There are art books that provide solid reference information for the studio--like Mayer and others. There are books that give the interested artist a handle on things like composition or color or other ideas like poetry of form. But there aren't very many books out there for beginners that give solid information clearly and concisely. Here are a few favorites of mine.
|The author's battered oil-stained copy of Gasser's Guide|
This now-ancient book by an now-unknown artist and teacher is still one of the best introductory books about painting for the interested beginner. Although the book is out of print, the edition shown at left can still be obtained online. As the cover indicates, this book was written before acrylic paint became common (the 1950s), and deals with oil, watercolor, and casein.
Mr. Gasser writes in clear prose with simple step-by-step illustrations of his techniques in each of the three painting media. A native of Newark, Mr. Gasser, who died in the early 1980s, was a follower of John Sloan and others of the New York Ashcan School of painters. That influence is clear in his studio work and in the examples in this little book. But once you get past the rather dated look of the images, it's clear that the methods presented are solid. Discussions of each of the three mediums are well-written and clear. Mr. Gasser shows how to lay in a drawing and then complete the painting in each medium. He spends considerable space on colors and ranges of colors as well. If the beginning painter can draw reasonably well, Mr. Gasser's book provides a concise introduction to useful methods. Highly recommended for an absolutely beginning painter.
For those who want a more comprehensive introduction to artist materials and methods, Gasser's earlier book How to Draw and Paint reportedly contains the same material on painting as the smaller book mentioned above plus introductions to pen and ink, pastels, and drawing in general. I have not read or even seen that particular edition, but you can get it by following the link.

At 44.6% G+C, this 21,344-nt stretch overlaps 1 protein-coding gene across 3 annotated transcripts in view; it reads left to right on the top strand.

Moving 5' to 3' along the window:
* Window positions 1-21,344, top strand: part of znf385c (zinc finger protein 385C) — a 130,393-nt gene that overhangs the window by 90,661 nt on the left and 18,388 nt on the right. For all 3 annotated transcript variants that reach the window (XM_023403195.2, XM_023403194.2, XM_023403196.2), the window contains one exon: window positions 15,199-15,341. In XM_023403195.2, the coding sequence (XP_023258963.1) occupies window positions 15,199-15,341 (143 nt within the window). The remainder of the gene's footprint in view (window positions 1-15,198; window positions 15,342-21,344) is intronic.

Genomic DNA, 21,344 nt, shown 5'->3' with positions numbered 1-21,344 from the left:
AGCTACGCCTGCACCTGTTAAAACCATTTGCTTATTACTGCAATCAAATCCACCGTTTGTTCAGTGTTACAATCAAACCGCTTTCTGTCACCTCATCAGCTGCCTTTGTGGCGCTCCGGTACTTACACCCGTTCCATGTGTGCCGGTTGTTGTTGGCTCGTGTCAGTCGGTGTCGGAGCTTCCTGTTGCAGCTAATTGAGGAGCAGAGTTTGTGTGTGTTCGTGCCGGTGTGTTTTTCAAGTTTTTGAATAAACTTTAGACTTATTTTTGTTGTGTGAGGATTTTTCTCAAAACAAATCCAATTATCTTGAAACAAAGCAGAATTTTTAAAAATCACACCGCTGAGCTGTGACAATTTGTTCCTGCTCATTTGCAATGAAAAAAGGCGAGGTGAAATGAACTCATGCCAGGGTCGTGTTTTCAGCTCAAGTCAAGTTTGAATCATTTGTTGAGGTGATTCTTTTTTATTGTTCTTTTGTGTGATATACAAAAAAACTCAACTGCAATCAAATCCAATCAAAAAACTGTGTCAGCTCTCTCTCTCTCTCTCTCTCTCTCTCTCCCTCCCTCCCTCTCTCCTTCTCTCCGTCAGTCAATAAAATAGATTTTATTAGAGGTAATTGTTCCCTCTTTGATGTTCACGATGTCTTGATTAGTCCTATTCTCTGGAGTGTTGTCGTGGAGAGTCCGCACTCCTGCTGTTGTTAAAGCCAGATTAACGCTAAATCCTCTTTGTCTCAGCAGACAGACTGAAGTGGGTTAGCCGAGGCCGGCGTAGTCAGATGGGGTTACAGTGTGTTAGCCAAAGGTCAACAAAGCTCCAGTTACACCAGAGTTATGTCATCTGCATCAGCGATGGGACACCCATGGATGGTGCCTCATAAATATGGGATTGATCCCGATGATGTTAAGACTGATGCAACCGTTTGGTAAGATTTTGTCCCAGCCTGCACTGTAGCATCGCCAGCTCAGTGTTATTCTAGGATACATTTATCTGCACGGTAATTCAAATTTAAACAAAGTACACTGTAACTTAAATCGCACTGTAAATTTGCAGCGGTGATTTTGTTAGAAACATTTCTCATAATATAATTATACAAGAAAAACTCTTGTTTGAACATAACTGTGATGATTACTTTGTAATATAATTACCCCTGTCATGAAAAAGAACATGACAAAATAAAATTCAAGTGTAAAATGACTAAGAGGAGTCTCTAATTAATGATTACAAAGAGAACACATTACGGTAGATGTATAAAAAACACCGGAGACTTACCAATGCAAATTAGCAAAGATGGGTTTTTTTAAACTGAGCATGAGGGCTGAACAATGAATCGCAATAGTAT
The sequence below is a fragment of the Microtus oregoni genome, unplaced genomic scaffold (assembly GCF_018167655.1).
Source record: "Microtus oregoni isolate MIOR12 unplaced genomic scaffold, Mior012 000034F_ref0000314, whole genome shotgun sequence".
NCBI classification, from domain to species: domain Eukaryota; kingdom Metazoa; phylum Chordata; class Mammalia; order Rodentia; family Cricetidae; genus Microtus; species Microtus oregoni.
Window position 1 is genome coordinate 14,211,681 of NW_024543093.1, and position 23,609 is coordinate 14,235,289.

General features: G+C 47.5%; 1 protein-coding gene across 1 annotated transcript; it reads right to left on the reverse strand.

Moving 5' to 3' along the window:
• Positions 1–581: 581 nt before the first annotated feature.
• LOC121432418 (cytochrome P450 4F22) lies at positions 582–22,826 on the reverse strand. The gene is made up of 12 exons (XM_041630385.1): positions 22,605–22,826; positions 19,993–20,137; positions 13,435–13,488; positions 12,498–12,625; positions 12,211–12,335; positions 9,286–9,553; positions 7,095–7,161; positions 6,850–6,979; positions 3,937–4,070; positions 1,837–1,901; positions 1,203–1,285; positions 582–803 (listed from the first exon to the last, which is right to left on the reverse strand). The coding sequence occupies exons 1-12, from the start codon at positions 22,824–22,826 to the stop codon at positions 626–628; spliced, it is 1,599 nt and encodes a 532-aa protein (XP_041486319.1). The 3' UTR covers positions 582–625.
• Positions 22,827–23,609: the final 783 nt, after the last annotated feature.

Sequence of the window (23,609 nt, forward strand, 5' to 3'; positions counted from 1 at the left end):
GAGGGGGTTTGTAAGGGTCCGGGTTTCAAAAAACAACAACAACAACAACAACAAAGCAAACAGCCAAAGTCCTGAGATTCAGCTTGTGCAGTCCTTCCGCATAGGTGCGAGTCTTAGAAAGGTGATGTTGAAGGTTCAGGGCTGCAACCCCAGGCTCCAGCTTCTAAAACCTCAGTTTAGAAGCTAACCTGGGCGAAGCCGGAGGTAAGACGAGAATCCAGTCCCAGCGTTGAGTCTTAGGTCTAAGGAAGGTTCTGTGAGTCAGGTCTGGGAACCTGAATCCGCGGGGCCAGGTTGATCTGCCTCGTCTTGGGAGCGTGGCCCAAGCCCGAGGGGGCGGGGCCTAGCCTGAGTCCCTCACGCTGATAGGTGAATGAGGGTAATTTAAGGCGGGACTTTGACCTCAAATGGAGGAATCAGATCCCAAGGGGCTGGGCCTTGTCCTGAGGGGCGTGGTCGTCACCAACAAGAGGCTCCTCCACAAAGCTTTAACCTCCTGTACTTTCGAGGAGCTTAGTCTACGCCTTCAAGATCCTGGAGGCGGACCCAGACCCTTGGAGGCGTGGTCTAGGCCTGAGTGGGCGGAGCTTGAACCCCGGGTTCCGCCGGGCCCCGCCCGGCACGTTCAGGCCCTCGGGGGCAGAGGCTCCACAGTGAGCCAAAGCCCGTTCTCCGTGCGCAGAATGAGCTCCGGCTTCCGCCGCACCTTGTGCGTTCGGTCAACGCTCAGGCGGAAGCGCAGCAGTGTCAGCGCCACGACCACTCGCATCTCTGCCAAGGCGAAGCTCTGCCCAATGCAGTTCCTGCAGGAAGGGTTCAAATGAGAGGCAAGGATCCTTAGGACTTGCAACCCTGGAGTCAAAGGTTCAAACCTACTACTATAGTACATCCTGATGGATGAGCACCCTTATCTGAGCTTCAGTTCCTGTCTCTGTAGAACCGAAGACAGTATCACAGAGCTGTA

Drawing for the Absolute Beginner by Mark and Mary Willenbrink gives hope to the reluctant neophyte. The Willenbrinks have written an entire series of instructional art books in the same vein, The Absolute Beginner Series which includes oil painting, water color, drawing, working from nature, and several more. The only one of their series that I have personally read is the one linked above.
As is customary with how-to art books, this one also contains introductory material regarding pencils, paper, erasers, and other drawing tools. The authors spend several pages on graphite drawing materials, but necessarily in a very basic book they omit pen and ink, pastel, charcoal, and other more esoteric materials. In the first of the chapters that follow they show "sight-size" drawing, how to hold one's pencil for better results, and delve into line and value sketching and drawing, contour sketching, and how to combine these methods. In the next they give the most useful information for beginners: basic shapes, angles and measurements, and perspective in its several variants. The third chapter covers value, contrast, and shadows. After those basic chapters the authors give opportunities and examples for practice, discuss basic composition, and then provide more examples and ideas. Overall, this is highly recommended for absolute beginners. For established artists, it may be a bit basic.
Previously in this series:
Favorite Art Books Part 7
Favorite Art Books Part 6
Favorite Art Books Part 5
Favorite Art Books Part 4
Favorite Art Books Part 3
Favorite Art Books Part 2
Favorite Art Books Part 1